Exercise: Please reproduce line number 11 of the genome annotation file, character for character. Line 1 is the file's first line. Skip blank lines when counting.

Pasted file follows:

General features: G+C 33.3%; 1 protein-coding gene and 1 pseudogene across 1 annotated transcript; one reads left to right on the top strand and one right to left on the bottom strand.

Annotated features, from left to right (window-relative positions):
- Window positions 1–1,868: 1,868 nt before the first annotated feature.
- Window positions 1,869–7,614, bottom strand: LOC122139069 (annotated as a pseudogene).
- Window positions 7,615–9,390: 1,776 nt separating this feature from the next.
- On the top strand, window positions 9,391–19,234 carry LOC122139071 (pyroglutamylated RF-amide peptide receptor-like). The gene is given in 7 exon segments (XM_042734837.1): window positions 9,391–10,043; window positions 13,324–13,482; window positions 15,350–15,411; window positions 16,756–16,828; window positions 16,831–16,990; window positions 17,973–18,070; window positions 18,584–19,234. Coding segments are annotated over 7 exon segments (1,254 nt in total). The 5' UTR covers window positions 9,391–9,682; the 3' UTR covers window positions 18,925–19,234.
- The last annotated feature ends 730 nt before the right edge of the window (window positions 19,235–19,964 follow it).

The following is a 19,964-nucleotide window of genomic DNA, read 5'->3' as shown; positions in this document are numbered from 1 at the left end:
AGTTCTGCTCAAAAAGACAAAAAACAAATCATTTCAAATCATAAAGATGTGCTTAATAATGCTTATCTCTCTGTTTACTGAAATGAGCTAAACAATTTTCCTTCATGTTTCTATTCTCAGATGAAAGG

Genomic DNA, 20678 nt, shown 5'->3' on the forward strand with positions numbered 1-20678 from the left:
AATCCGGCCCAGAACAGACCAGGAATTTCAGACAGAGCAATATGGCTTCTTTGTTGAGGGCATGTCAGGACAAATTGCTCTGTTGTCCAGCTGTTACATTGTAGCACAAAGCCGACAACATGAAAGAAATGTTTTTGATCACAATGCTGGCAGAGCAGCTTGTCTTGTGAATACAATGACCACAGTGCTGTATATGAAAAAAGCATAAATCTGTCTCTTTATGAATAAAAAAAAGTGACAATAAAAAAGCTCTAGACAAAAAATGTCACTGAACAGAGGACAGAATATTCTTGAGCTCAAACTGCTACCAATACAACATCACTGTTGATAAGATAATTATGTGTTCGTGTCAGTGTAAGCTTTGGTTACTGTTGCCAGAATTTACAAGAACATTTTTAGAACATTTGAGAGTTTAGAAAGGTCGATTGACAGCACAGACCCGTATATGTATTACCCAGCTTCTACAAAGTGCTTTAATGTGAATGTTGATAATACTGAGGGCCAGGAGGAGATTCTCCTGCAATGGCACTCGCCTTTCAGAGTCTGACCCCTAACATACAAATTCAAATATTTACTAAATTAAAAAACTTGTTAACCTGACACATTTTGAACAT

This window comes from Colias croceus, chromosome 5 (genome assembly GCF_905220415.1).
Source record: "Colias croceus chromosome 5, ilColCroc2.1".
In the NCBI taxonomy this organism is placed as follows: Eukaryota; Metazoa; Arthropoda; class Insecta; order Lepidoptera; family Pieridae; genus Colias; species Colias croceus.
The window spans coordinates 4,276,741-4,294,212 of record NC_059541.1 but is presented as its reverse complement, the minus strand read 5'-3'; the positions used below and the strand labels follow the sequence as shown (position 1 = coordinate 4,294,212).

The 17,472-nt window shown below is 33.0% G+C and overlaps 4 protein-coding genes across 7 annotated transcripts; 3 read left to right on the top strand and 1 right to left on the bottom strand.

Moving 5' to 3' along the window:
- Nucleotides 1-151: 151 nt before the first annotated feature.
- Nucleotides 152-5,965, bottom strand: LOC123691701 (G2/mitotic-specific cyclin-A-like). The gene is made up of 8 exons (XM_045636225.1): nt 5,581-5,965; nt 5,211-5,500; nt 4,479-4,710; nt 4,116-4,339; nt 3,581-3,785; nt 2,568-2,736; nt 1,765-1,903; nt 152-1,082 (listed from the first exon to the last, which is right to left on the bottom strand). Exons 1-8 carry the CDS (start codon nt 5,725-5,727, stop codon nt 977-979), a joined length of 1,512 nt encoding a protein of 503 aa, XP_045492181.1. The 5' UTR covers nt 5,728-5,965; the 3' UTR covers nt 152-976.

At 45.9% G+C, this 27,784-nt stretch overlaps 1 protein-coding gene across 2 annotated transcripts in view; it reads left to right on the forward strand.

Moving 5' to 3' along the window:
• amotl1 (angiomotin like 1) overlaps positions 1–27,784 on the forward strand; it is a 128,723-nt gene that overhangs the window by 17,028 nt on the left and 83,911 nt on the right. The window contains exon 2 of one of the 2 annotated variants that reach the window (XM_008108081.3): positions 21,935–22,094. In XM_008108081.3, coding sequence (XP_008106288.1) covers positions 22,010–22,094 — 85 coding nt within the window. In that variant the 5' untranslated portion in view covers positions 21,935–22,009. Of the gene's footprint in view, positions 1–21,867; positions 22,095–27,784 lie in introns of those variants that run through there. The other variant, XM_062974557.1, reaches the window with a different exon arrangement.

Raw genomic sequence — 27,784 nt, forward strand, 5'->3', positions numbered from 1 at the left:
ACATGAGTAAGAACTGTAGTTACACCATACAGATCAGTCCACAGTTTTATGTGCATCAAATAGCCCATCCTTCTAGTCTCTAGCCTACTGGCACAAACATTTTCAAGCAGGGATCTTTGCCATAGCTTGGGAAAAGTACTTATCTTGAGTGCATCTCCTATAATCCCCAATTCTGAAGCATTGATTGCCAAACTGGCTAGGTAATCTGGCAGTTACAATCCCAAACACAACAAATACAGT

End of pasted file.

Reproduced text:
AATCCGGCCCAGAACAGACCAGGAATTTCAGACAGAGCAATATGGCTTCTTTGTTGAGGGCATGTCAGGACAAATTGCTCTGTTGTCCAGCTGTTACATTGTAGCACAAAGCCGACAACATGAAAGAAATGTTTTTGATCACAATGCTGGCAGAGCAGCTTGTCTTGTGAATACAATGACCACAGTGCTGTATATGAAAAAAGCATAAATCTGTCTCTTTATGAATAAAAAAAAGTGACAATAAAAAAGCTCTAGACAAAAAATGTCACTGAACAGAGGACAGAATATTCTTGAGCTCAAACTGCTACCAATACAACATCACTGTTGATAAGATAATTATGTGTTCGTGTCAGTGTAAGCTTTGGTTACTGTTGCCAGAATTTACAAGAACATTTTTAGAACATTTGAGAGTTTAGAAAGGTCGATTGACAGCACAGACCCGTATATGTATTACCCAGCTTCTACAAAGTGCTTTAATGTGAATGTTGATAATACTGAGGGCCAGGAGGAGATTCTCCTGCAATGGCACTCGCCTTTCAGAGTCTGACCCCTAACATACAAATTCAAATATTTACTAAATTAAAAAACTTGTTAACCTGACACATTTTGAACAT